Tuesday marks the biggest day of primary elections so far this year, with voters in six states casting ballots in state and congressional elections that will offer another test of Republican establishment efforts to curtail the influence of outside tea-party-inspired groups.
Here are some key races where Tuesday's outcome will help shape the midterm battle for Congress this fall.
1. Will Palin-backed Handel surge into a runoff in Georgia?
In Georgia, a hard-fought GOP primary for an open Senate seat promises to be a cliffhanger.
Republican leaders are pleased that the most conservative candidates in the wide-open field, Paul Broun and Phil Gingrey, appear to be trailing after early enthusiasm for their campaigns shifted. Party elders were aiming for a more measured candidate for what is expected to be a costly general election battle against the Democratic front-runner, Michelle Nunn, the daughter of still-popular former Sen. Sam Nunn.
With no GOP candidate expected to clear the 50% threshold to win, Tuesday's primary becomes a race for a spot in a July runoff.
David Perdue, a millionaire former business executive, appears to be leading what has become a three-way contest for the two runoff spots. His challengers made an issue late in the race of his telling a local newspaper that righting the nation's finances would take both spending cuts and revenue increases – the latter seen as code for new taxes. Perdue's camp denies he was advocating raising taxes.
Karen Handel is trying to make a come-from-behind surge with a who's who of conservative backers, including Sarah Palin, as she and Jack Kingston, a Savannah-area congressman, try to gain ground.
Nunn faces an uphill fight in November to win the seat, which became open with the retirement of Republican Sen. Saxby Chambliss. But the changing demographics of metro Atlanta give Democrats their best chance to play offense this fall.
2. How big a win does Mitch McConnell score in Kentucky?
McConnell, the Senate's Republican leader, appears on track to easily fend off the challenge from his right by Matt Bevin, a businessman who claimed the tea-party mantle. Bevin had hoped to tap into broad distrust that conservative activists nationally feel toward McConnell, a key dealmaker in the Capitol for years and potentially the next Senate majority leader if Republicans win back control of the chamber this fall.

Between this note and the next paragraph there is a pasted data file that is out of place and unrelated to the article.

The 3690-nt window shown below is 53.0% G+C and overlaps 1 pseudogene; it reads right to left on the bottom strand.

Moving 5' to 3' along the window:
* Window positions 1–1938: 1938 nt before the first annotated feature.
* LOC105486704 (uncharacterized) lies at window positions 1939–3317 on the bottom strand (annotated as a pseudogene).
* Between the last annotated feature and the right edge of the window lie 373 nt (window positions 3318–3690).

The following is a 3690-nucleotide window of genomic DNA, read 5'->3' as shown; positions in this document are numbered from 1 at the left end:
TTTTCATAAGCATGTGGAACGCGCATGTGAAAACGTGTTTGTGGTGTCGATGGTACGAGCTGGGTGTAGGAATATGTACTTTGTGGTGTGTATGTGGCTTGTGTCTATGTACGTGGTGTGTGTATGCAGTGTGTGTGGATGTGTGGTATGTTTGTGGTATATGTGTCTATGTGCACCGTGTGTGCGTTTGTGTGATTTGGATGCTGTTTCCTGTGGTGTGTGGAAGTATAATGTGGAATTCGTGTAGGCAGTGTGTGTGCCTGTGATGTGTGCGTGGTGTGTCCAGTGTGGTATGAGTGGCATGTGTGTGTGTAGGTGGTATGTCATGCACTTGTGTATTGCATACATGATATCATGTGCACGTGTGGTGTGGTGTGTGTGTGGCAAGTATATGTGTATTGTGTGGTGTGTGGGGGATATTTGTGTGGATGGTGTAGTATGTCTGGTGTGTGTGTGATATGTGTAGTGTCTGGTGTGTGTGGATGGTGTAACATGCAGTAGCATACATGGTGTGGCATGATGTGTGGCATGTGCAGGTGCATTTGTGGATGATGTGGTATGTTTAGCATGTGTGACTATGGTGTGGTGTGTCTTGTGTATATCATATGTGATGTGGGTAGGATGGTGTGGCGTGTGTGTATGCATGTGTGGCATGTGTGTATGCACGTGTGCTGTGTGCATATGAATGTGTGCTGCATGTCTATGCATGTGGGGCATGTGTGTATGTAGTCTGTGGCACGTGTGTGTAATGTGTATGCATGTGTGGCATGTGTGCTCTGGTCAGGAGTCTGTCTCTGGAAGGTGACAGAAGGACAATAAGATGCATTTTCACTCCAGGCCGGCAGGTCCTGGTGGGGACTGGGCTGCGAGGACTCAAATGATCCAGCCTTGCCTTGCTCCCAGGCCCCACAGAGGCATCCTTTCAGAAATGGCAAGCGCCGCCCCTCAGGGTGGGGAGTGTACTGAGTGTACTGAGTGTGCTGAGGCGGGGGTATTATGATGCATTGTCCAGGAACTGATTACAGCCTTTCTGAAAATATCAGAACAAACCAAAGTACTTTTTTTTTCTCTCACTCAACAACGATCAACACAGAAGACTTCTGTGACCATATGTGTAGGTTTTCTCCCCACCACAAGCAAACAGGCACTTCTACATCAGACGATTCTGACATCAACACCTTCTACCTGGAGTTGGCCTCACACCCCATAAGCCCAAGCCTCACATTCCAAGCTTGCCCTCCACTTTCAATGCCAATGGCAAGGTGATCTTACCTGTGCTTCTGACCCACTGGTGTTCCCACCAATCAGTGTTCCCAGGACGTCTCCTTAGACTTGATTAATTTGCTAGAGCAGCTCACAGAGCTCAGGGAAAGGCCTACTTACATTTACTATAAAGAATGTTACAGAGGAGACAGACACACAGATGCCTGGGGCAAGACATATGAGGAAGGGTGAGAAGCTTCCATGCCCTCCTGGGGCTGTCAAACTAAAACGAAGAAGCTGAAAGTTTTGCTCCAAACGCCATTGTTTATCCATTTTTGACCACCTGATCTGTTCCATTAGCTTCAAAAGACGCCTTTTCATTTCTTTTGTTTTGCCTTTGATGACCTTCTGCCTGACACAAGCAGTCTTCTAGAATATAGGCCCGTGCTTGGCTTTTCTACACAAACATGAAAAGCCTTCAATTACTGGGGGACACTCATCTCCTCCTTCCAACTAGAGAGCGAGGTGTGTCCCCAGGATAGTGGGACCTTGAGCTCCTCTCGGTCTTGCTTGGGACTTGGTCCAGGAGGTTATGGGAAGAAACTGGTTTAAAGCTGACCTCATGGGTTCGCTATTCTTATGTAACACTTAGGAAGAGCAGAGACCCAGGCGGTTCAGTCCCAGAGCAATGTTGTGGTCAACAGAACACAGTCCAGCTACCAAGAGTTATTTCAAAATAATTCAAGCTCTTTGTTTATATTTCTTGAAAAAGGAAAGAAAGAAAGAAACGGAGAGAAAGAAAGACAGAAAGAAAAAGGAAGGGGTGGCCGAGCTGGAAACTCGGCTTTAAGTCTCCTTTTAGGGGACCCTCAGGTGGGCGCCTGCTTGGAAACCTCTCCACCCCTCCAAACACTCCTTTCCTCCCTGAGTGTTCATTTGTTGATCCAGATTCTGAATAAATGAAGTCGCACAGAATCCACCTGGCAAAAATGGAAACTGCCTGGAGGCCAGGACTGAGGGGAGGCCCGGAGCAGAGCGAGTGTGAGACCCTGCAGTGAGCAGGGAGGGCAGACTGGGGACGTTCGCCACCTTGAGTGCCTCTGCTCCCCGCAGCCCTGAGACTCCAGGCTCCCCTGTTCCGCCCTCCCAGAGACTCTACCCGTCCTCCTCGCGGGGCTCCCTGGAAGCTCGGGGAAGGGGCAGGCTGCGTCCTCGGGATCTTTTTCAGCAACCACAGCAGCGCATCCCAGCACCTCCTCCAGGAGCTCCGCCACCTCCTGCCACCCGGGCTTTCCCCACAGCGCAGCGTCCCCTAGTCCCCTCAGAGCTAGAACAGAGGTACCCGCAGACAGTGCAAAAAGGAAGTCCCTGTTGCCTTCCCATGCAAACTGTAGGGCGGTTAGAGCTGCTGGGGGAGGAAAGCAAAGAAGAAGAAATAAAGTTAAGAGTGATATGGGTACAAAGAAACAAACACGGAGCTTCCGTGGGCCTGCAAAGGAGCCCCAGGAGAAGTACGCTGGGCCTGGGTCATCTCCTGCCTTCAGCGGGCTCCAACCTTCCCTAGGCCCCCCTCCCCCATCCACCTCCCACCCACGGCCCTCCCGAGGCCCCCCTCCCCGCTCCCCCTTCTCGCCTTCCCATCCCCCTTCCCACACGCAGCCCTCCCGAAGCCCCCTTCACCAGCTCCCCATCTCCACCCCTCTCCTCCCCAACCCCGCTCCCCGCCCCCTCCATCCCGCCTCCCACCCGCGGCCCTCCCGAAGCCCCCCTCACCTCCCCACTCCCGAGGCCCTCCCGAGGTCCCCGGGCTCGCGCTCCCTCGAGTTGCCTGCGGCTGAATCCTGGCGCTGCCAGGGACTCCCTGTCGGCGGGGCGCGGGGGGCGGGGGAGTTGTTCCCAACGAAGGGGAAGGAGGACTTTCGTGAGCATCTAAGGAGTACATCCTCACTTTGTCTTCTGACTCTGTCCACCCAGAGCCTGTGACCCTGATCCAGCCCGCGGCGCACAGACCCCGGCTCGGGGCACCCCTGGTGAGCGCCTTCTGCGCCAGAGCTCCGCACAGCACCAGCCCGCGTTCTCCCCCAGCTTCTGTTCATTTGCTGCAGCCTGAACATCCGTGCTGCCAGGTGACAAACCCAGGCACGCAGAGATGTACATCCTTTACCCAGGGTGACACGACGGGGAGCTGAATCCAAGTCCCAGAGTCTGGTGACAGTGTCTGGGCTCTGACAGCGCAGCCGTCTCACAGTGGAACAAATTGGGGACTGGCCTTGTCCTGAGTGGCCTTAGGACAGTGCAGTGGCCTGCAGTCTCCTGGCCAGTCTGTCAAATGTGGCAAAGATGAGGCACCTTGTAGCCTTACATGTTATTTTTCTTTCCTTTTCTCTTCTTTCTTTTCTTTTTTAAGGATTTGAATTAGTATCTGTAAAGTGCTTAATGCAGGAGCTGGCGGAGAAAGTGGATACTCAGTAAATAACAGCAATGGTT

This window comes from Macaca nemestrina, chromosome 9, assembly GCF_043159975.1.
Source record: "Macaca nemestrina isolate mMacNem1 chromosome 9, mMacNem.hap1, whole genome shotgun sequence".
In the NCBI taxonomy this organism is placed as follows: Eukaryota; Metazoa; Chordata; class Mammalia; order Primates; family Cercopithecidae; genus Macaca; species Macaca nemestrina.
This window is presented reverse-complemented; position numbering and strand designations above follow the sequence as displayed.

But McConnell, an astute political strategist, made moves early on to help ensure he could withstand any potential conservative challenge. He saw firsthand the tea party at its strongest in the 2010 campaign, when Rand Paul won election to Kentucky's other U.S. Senate seat, easily defeating then-Secretary of State Trey Grayson, who had endorsements from McConnell, former Vice President Dick Cheney and a full roster of state officials. This time McConnell made sure to secure an endorsement from Paul.
McConnell worked aggressively to highlight aspects of Bevin's business career that put him in conflict with the tea-party orthodoxy, including a state grant that a Bevin-owned business secured after a fire destroyed a Connecticut factory. McConnell's campaign dubbed his rival "Bailout Bevin."
Of late, McConnell has turned his attention to what promises to be a bruising fight against Alison Lundergan Grimes, Kentucky's Democratic secretary of state. In recent stops through Kentucky, McConnell has focused on the damage he says Obama administration policies have had on the state economy, particularly the coal industry. He's also trumpeted the role he could play as majority leader in helping to begin to roll back those policies.